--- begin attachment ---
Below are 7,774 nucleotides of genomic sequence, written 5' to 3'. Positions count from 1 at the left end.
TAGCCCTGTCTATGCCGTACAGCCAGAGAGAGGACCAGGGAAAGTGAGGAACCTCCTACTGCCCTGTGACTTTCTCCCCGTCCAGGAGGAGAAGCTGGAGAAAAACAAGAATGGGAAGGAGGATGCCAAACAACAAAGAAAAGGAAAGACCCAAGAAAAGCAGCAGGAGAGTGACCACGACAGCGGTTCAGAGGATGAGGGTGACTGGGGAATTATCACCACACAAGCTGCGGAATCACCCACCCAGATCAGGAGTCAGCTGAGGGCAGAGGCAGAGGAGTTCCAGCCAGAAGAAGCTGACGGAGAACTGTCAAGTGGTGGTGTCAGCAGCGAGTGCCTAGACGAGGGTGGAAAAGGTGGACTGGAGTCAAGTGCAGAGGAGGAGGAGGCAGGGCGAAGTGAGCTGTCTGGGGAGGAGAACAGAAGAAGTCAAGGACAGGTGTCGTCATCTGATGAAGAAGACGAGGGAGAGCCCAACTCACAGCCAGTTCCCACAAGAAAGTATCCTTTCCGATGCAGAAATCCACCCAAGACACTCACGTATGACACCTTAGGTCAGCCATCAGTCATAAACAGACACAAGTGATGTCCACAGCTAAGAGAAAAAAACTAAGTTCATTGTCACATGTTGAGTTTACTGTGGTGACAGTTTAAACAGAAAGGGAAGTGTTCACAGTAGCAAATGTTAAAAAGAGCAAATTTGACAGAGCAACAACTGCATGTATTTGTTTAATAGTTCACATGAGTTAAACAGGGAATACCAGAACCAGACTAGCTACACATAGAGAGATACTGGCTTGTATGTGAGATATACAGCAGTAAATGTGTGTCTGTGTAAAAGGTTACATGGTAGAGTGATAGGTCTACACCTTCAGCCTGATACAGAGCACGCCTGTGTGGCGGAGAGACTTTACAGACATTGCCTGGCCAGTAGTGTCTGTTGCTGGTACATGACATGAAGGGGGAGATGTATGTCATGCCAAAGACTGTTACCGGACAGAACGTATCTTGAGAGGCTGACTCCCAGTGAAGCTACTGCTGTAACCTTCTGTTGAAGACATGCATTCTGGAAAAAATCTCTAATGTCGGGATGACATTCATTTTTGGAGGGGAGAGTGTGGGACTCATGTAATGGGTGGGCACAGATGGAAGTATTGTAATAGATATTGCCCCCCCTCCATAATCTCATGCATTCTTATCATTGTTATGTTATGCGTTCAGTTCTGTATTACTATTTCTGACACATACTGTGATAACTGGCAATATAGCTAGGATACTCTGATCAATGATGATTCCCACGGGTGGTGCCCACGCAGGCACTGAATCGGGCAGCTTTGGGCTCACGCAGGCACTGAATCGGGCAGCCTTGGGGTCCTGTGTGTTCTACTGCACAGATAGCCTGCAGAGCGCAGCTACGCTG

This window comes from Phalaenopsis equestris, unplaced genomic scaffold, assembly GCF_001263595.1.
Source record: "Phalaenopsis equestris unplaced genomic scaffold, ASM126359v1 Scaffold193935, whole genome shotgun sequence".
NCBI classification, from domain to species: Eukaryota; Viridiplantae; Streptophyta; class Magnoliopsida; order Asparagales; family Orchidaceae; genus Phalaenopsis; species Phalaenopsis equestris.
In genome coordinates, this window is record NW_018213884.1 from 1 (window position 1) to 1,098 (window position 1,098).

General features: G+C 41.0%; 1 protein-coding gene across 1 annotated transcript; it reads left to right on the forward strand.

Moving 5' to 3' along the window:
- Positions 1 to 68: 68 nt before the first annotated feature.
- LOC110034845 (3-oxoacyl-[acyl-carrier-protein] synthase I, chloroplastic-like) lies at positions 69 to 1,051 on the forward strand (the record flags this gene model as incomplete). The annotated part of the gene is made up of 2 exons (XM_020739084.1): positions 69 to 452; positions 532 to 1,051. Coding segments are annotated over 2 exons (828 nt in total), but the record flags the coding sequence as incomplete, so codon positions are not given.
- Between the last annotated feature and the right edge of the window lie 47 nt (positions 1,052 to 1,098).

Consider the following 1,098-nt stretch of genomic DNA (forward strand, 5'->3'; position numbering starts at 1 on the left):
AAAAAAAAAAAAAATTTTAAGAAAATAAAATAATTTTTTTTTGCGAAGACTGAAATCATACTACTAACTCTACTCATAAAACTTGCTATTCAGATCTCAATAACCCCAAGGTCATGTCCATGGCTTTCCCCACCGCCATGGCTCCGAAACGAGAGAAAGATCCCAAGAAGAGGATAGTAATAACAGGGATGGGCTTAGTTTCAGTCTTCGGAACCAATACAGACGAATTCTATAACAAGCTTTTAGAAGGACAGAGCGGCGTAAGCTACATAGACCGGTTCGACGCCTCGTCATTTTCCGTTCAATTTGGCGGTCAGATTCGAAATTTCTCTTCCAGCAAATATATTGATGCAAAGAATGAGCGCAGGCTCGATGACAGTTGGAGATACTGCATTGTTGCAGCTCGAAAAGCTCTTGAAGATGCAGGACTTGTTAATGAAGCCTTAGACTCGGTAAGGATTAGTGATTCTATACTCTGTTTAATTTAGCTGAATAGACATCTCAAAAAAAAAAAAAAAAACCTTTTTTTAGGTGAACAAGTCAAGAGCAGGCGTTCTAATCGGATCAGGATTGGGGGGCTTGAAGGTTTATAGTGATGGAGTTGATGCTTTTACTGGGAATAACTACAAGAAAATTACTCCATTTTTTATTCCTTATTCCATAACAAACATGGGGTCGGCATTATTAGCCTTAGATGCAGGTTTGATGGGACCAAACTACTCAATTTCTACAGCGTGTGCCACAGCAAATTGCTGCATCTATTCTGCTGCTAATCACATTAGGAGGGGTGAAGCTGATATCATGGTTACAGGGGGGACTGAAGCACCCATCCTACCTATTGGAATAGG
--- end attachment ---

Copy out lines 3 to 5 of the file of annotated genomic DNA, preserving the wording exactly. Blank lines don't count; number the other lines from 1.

This window comes from Phalaenopsis equestris, unplaced genomic scaffold, assembly GCF_001263595.1.
Source record: "Phalaenopsis equestris unplaced genomic scaffold, ASM126359v1 Scaffold193935, whole genome shotgun sequence".
NCBI classification, from domain to species: Eukaryota; Viridiplantae; Streptophyta; class Magnoliopsida; order Asparagales; family Orchidaceae; genus Phalaenopsis; species Phalaenopsis equestris.